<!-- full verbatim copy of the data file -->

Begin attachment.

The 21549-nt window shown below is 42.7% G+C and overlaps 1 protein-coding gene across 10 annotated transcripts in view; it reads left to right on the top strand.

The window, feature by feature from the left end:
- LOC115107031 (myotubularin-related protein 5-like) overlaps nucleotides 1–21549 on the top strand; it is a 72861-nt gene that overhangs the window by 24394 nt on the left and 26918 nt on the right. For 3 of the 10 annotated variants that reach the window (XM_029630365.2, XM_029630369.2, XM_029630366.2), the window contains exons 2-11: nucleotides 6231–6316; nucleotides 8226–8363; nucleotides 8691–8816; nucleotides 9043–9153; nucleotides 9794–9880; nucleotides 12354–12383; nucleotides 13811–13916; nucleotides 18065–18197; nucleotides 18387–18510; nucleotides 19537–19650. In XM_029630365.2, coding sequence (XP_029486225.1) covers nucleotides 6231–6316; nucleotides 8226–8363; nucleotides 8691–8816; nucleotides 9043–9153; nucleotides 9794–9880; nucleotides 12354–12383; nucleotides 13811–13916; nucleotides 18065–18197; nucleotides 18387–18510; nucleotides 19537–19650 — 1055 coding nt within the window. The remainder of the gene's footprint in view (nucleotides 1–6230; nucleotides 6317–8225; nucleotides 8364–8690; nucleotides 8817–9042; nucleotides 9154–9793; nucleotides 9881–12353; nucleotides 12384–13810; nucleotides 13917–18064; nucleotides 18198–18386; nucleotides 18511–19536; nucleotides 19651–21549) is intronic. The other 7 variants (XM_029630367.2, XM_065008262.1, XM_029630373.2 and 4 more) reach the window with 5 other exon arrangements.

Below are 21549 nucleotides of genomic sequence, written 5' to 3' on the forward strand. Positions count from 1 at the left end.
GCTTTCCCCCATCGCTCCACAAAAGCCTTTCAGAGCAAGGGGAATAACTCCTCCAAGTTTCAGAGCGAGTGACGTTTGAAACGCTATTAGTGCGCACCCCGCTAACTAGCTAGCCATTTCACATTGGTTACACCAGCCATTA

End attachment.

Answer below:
The 21549-nt window shown below is 42.7% G+C and overlaps 1 protein-coding gene across 10 annotated transcripts in view; it reads left to right on the top strand.

The window, feature by feature from the left end:
- LOC115107031 (myotubularin-related protein 5-like) overlaps nucleotides 1–21549 on the top strand; it is a 72861-nt gene that overhangs the window by 24394 nt on the left and 26918 nt on the right. For 3 of the 10 annotated variants that reach the window (XM_029630365.2, XM_029630369.2, XM_029630366.2), the window contains exons 2-11: nucleotides 6231–6316; nucleotides 8226–8363; nucleotides 8691–8816; nucleotides 9043–9153; nucleotides 9794–9880; nucleotides 12354–12383; nucleotides 13811–13916; nucleotides 18065–18197; nucleotides 18387–18510; nucleotides 19537–19650. In XM_029630365.2, coding sequence (XP_029486225.1) covers nucleotides 6231–6316; nucleotides 8226–8363; nucleotides 8691–8816; nucleotides 9043–9153; nucleotides 9794–9880; nucleotides 12354–12383; nucleotides 13811–13916; nucleotides 18065–18197; nucleotides 18387–18510; nucleotides 19537–19650 — 1055 coding nt within the window. The remainder of the gene's footprint in view (nucleotides 1–6230; nucleotides 6317–8225; nucleotides 8364–8690; nucleotides 8817–9042; nucleotides 9154–9793; nucleotides 9881–12353; nucleotides 12384–13810; nucleotides 13917–18064; nucleotides 18198–18386; nucleotides 18511–19536; nucleotides 19651–21549) is intronic. The other 7 variants (XM_029630367.2, XM_065008262.1, XM_029630373.2 and 4 more) reach the window with 5 other exon arrangements.

Below are 21549 nucleotides of genomic sequence, written 5' to 3' on the forward strand. Positions count from 1 at the left end.
GCTTTCCCCCATCGCTCCACAAAAGCCTTTCAGAGCAAGGGGAATAACTCCTCCAAGTTTCAGAGCGAGTGACGTTTGAAACGCTATTAGTGCGCACCCCGCTAACTAGCTAGCCATTTCACATTGGTTACACCAGCCATTA